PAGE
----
In the highly technical world of aerospace, there is an ever-present need for the significant and accurate prediction, quantification, and qualification of the various characteristics of materials such as sealants, in order to adequately compare the physical, chemical, and mechanical properties and characteristics of the sealants. For instance, although a variety of sealants are now available, there is no uniform basis available to compare the flow characteristics of one sealant material versus another. Standard measurements of viscosity do not adequately describe the flow of a cured polymer compressed between two faying surfaces. Further, standard measurements of elasticity do not adequately represent the characteristics of sealants under conditions of repeated compression and relaxation.
It is, therefore, desired to provide a method of testing sealant materials under standardized conditions that result in measurements and quantifications of the flow characteristics of these sealant materials. It is further desired to provide a method of testing the flow characteristics of these sealant materials that result in measured properties that enable the comparison of one material with another.
The invention is a test method that is specifically designed to measure and quantify the flow characteristics of sealant materials in order to objectively quantify those characteristics and, further, in order to provide a basis for comparison of one material to another. Material characteristics determined by this test method provide a better understanding and means for comparison between proposed, newly developed sealant materials and existing sealant materials, and provides a basis for predicting the performance of sealant materials that will eventually be introduced and used in mechanical joints, such as those common in airframe structures.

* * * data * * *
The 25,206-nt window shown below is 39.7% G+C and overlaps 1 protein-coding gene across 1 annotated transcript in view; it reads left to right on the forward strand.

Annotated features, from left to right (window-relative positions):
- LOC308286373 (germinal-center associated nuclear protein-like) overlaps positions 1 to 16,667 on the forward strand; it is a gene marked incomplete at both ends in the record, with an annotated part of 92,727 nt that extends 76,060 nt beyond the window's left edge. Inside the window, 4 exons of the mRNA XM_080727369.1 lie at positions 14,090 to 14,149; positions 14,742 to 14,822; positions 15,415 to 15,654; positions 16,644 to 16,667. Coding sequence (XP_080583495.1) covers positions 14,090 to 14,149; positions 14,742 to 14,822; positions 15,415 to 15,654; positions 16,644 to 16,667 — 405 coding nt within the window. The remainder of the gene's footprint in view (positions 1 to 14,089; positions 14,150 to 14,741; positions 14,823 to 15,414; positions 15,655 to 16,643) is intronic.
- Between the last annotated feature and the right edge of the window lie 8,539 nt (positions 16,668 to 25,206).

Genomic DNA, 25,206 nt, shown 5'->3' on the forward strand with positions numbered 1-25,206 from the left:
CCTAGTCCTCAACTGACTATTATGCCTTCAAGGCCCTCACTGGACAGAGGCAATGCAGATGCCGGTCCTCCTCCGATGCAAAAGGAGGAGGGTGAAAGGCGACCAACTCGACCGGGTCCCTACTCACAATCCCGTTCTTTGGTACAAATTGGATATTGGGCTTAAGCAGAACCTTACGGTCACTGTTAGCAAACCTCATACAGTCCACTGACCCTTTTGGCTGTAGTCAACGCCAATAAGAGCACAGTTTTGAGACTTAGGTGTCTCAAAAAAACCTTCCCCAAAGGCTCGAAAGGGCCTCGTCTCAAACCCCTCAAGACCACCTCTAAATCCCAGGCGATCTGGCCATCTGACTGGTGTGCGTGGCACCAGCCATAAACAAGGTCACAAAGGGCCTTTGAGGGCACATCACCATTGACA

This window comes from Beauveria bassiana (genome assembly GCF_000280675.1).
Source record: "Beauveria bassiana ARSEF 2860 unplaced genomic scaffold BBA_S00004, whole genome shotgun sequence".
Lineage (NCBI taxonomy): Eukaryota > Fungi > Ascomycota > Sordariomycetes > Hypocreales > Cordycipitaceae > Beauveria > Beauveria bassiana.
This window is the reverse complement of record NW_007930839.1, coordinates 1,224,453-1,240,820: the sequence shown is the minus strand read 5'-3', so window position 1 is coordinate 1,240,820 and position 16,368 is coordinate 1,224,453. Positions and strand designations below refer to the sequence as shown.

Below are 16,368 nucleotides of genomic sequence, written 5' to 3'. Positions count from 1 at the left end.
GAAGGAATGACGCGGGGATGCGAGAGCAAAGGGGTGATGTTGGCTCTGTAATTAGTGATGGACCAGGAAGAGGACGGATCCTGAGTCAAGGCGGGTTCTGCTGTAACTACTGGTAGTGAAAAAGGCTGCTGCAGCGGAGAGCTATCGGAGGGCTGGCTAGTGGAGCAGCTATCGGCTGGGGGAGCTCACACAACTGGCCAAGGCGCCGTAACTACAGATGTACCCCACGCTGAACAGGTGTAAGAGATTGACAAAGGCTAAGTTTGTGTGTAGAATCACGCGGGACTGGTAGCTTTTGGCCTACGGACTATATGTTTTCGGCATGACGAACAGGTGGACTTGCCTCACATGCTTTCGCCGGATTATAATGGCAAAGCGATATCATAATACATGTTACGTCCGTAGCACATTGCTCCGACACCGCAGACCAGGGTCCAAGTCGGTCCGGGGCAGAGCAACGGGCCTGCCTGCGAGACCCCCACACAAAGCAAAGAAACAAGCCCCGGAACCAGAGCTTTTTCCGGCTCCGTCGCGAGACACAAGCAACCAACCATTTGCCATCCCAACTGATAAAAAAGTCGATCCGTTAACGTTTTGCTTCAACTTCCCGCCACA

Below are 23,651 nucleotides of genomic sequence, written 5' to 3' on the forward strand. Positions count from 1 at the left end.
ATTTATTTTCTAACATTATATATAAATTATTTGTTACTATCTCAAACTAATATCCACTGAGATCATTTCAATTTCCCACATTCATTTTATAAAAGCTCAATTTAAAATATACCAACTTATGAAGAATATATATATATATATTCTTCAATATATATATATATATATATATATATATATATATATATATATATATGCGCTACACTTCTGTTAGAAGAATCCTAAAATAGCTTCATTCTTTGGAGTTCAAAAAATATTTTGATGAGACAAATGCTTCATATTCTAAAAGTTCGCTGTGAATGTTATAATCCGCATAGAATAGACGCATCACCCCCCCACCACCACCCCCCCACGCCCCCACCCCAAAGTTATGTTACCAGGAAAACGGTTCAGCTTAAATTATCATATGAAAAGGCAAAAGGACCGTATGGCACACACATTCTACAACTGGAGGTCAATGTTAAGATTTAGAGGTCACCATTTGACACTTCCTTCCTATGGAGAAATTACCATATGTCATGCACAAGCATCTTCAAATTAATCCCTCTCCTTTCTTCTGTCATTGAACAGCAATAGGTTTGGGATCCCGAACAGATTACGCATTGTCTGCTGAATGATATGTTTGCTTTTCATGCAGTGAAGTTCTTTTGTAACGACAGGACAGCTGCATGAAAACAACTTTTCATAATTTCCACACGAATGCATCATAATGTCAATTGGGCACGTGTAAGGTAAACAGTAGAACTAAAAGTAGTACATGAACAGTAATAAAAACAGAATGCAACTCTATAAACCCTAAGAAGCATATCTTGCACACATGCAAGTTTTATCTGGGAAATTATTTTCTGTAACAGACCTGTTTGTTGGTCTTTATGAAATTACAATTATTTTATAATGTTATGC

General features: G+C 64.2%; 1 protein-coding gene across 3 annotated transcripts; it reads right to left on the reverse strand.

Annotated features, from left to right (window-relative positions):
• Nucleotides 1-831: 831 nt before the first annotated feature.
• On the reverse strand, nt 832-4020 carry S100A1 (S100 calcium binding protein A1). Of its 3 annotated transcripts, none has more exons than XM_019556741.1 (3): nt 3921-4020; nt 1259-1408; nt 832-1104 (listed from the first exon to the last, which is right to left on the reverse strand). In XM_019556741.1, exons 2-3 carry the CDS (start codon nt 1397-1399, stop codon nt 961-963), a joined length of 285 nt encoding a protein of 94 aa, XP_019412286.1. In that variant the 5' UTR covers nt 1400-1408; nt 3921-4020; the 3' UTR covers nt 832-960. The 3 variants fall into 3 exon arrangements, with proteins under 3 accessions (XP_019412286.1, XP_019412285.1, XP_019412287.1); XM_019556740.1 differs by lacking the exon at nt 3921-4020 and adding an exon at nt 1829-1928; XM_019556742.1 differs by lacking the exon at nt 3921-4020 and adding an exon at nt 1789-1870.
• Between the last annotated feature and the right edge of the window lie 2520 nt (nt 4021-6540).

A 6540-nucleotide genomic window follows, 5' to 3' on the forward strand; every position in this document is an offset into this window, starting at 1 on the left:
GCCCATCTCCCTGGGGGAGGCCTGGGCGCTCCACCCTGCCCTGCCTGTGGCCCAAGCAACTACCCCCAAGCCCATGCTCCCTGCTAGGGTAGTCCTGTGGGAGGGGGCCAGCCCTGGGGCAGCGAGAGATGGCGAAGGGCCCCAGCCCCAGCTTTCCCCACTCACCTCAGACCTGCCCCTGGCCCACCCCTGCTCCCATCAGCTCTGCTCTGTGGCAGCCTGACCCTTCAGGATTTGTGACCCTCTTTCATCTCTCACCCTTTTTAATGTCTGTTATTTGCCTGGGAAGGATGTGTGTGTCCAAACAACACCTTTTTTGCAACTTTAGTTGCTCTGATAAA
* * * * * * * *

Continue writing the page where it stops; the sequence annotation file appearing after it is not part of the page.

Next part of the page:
The invented test method comprises applying a substantially uniform layer of a known initial mass of sealant material between two test surfaces and compressing the sealant material between the surfaces at a specific pressure, for a specific length of time, and at a specific temperature. Compression of the sealant material causes the sealant material to flow, resulting in an amount of the sealant material being extruded from between the test surfaces. The amount of the extruded sealant material corresponds to the flow characteristics of the sealant material under the test conditions. The mass of the extruded sealant material may be measured and compared to the initial mass of the sealant material layer to determine the mass ratio of the sealant material that has been extruded. The flow characteristics of the sealant may be expressed for any given combination of temperature, pressure, and duration at said temperature and pressure based upon the mass ratio of the extruded sealant material versus the initial mass of sealant material.
The results of the test are dependent upon the surface area of the test surfaces. If the two test surfaces do not have the same surface area, the results of the test are dependent on the surface area of the smaller of the two test surfaces. For ease of comparison, it is advantageous to always test surfaces of equivalent surface area. Preferably, a standard test surface, such as 1-inch diameter circular test surfaces, is used for convenience in data reduction and standardized test results. However, as long as the surface area is recorded, results of tests with different surface areas can be proportionally adjusted for common area values.
Advantageously, the flow characteristics of a sealant material may be expressed as a flow value calculated as
where “A” is the initial mass of sealant material, and “B” is the mass of the material extruded from between the two test surfaces. This flow value is a characteristic of the tested sealant material.
The testing methodology delineated herein provides a new and proven approach for determining, quantifying, and evaluating the properties associated with newly developed materials, particularly aerospace sealing materials. Furthermore, it provides an approach for comparing the properties of various materials, such as the comparison of newly developed materials to those of existing materials.